In George Orwell's Animal Farm, what did the hens do to rebel against Napoleon's orders?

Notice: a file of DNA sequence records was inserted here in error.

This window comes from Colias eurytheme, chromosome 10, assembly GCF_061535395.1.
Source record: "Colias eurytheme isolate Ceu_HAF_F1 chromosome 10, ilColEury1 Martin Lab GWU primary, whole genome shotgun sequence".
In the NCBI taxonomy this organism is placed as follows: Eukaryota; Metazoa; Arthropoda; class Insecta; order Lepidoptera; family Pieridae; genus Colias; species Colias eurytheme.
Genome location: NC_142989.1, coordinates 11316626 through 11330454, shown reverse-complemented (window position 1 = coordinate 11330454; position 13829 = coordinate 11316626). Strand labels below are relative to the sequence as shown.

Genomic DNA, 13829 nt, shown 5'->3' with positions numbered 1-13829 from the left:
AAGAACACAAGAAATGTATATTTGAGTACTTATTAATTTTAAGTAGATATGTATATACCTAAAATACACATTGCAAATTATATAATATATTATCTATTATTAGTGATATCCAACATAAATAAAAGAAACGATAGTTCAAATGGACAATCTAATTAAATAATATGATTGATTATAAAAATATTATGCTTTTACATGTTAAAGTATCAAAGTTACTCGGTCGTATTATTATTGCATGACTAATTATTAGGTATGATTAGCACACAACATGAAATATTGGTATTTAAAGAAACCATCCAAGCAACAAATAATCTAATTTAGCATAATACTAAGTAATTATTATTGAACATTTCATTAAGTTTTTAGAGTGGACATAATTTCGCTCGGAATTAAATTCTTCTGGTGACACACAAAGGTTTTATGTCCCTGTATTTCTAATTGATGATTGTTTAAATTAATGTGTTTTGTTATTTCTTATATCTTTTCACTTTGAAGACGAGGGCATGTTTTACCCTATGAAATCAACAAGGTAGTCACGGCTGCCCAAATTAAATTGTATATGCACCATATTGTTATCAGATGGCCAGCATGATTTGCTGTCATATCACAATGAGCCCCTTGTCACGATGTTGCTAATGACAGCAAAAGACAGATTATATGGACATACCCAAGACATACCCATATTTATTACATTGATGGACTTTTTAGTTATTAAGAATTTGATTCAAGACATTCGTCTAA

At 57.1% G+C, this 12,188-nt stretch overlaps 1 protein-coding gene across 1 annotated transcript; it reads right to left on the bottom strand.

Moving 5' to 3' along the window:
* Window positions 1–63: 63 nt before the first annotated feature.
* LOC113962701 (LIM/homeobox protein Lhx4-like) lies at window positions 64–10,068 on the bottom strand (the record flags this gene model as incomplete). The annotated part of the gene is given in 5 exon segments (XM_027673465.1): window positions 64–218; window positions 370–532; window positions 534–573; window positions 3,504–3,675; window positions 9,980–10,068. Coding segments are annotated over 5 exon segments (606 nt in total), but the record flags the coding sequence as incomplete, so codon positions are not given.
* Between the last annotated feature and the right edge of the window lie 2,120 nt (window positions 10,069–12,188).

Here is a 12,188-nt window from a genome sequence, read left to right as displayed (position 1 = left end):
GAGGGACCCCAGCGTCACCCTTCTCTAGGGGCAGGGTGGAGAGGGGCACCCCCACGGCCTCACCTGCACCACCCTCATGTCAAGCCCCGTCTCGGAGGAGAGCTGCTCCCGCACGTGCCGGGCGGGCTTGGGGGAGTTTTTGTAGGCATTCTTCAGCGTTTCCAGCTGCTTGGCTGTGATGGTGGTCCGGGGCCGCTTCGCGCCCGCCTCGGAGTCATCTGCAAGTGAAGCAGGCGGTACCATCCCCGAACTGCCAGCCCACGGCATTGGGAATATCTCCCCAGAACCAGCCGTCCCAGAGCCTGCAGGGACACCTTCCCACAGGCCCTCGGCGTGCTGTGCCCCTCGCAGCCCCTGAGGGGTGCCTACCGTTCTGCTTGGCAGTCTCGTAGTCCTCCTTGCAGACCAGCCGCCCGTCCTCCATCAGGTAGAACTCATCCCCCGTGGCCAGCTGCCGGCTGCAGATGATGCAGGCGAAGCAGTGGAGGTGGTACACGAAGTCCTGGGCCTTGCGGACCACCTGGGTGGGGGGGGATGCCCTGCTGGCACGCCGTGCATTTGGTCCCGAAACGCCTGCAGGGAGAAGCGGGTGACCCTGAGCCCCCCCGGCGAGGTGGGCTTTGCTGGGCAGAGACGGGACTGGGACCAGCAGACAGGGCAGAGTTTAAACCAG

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Napoleon, pig-in-charge of Animal Farm, commands that in addition to rebuilding the windmill--the original one having been dynamited in the recent battle--a schoolhouse for piglets is to be constructed. Financing for these projects and the other necessities of the farm will come from the sale of potatoes and nearly every egg the hens lay. The hens, compliant at most times, but now fearful for their future chicks, rebel against this directive by withholding their eggs. Napoleon's solution to their disobedience is to starve them into submission. Animal Farm is Orwell’s fable of Stalinist totalitarianism; the hens incident signifies Stalin’s persecution of the USSR’s marginally more prosperous peasants, the Kulaks.

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